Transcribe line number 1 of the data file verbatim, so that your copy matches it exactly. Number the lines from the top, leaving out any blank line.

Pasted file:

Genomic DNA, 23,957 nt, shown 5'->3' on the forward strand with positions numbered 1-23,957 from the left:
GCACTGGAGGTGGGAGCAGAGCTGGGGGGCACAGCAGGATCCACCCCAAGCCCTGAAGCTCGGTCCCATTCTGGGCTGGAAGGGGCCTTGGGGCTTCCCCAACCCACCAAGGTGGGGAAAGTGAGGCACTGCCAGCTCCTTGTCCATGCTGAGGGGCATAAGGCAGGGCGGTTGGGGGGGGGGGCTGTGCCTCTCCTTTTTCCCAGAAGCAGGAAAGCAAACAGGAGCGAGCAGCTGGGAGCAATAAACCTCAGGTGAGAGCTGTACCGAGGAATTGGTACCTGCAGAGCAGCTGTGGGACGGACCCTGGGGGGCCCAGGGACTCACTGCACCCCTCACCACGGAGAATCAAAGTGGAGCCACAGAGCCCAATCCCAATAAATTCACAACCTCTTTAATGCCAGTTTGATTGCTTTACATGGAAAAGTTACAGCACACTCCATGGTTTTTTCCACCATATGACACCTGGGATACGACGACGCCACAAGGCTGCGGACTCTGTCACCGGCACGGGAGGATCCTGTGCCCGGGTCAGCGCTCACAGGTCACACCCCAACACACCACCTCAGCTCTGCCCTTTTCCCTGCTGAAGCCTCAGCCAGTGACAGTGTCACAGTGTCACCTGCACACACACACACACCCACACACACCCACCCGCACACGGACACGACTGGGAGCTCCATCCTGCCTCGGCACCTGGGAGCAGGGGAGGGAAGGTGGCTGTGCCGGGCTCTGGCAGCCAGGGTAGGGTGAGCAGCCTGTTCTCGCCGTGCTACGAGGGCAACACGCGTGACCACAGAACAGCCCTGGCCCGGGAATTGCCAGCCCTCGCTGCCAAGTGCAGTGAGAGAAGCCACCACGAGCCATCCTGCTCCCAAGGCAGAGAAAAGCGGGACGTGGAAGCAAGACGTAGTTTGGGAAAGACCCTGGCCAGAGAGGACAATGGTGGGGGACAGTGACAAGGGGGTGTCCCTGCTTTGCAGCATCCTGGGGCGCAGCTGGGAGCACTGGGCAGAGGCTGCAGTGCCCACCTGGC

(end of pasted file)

Genomic DNA, 23,957 nt, shown 5'->3' on the forward strand with positions numbered 1-23,957 from the left: